• Transition Costs may have to be borne by some market participants.
  • Unanticipated Regulatory Costs may be large. These may arise either directly in terms of regulatory fees, or indirectly in that the regulators enlarge, and market participants are required to pay these increased costs.
  • Unanticipated Protectionism: Even though the aim of regional integration is to enhance competition, the process to achieve this may be captured by vested interests.
objective of harmonization of the eac legal and regulatory framework
Objective of harmonization of the EAC legal and regulatory framework
  • To facilitate regionalization of the EAC Capital Markets.
  • To support the implementation of the EAC Common Market Protocol, effective July 1, 2010.
  • To provide an opportunity for the growth and deepening of the capital markets of the EAC Partner States to promote economic growth.
  • To provide the necessary framework that will allow for the raising of funds from across the regional capital markets to finance major infrastructural development and commercial ventures.
approach to harmonization of the eac legal and regulatory framework
Approach to harmonization of the EAC legal and regulatory framework
  • EAC regionalization is being implemented in legal and regulatory terms through a harmonized rather than a single overarching regime.
  • ‘Harmonization” is interpreted to mean the implementation of common minimum standards of regulation which may be captured in national laws for ease of implementation and enforcement at the national level.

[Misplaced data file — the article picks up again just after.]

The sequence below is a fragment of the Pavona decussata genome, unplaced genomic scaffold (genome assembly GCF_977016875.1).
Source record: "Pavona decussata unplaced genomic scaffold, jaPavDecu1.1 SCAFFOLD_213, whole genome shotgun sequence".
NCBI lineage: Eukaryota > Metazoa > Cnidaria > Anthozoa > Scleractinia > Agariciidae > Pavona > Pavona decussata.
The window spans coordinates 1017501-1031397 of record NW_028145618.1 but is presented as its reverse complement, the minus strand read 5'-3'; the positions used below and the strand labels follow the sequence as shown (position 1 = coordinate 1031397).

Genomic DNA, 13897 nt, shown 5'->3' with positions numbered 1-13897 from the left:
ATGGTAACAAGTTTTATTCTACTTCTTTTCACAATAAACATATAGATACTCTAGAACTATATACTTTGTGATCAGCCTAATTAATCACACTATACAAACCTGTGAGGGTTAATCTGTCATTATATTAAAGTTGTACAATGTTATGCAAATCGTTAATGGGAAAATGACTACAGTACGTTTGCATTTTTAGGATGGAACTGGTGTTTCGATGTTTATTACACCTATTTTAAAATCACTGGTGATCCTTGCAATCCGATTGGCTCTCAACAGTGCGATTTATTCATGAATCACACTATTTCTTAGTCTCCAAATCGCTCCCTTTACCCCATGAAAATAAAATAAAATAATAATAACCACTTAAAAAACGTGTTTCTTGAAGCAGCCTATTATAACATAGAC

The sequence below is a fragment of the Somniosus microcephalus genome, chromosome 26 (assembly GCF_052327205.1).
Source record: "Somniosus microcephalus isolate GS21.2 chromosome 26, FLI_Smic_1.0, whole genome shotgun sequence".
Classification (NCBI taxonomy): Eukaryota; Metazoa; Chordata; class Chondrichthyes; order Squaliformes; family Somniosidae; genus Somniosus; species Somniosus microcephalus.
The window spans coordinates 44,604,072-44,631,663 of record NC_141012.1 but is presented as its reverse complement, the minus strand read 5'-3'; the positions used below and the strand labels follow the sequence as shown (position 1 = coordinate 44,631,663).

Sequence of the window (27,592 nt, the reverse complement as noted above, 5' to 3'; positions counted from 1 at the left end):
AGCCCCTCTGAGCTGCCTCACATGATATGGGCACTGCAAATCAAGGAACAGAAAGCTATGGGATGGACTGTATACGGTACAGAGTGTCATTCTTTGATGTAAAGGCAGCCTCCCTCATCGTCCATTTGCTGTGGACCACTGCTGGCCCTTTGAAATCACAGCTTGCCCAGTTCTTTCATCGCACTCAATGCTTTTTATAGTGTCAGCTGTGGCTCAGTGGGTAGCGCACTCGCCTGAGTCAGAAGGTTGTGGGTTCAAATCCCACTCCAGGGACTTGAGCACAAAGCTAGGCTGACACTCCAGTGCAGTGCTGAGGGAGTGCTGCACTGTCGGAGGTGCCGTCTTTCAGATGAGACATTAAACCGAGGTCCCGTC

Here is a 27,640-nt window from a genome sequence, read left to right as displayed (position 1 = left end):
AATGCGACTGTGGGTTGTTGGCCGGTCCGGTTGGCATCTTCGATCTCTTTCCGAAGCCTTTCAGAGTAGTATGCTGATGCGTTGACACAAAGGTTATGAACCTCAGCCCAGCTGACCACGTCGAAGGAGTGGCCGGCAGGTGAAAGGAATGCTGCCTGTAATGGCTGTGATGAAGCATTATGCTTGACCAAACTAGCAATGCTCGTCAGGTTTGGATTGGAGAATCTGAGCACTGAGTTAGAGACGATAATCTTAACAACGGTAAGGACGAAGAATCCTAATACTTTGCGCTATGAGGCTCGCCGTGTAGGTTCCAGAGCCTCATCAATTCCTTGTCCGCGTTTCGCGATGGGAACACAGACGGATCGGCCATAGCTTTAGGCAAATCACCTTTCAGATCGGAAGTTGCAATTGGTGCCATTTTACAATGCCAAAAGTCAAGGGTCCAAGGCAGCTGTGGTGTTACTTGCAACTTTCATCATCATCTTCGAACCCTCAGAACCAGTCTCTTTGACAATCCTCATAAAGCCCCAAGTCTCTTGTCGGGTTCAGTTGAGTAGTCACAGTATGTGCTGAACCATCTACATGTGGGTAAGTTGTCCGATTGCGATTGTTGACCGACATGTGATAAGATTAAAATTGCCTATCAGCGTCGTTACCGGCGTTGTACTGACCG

regulatory framework for issuance of regional fixed income securities regional bonds
Regulatory Framework for Issuance of Regional Fixed Income Securities (Regional Bonds)
  • East Africa Securities Regulatory Authorities (EASRA) developed and adopted a framework for issuance of regional bonds in 2011.
  • This framework includes a set of standardized regional principles on Eligibility Criteria and Approval Processes.
  • Standards transposed into respective national regulatory frameworks. In Kenya this was done by amending the Capital Markets (Securities) (Public Offers, Listing and Disclosures) Regulations, 2002 and the Capital Markets (Licensing Requirements) (General) Regulations 2002.
  • These amendments were gazzetted on June 18, 2013 vide Legal Notices Nos. 112 and 113 of 2013.
regulatory framework for issuance of regional bonds continued
Regulatory Framework for Issuance of Regional bonds continued…

This framework provides for the following among others –

  • Single primary regulator coordinates the approval process.
  • Share Capital - local currency equivalent of USD 850,000
  • Net Assets - local currency equivalent of USD 1,700,000
  • Issue size - local currency equivalent of USD $850,000
  • Issuance by a Special Purpose Vehicle without history allowed subject to effective disclosure on financial projections.
  • Currency of Offer and Application of Funds – may be offered in any member state currency(ies) and invested in one or more Partner State in line with the Common Markets Protocol subject to making disclosures in the information memorandum.
regulatory framework for issuance of regional bonds continued1
Regulatory Framework for Issuance of Regional bonds continued…
  • Listing- mandatory for all public offers but where the issuer chooses to issue to institutional investors only listing on a regulated OTC platform allowed.
  • Credit ratings – offers to the general public must be rated in order to improve the quality of available financial information.
  • Continuous disclosure obligations – ongoing observance is mandatory
  • Fees–to support market development and promote increased issuances fee: Rate of 0.1% of the value of the offer subject to a maximum of USD $200,000 and a minimum $20,000 (the local currency equivalent) to be shared equally amongst all the jurisdictions approving the offer.
council directives on securities legal and regulatory framework
Council Directives on Securities Legal and Regulatory Framework
  • The EAC Sectoral Council on Finance and Economic Affairs (SCFEA) had in 2012 sanctioned the commencement of the harmonization of the EAC Capital Markets Legal and Regulatory Framework through council directives.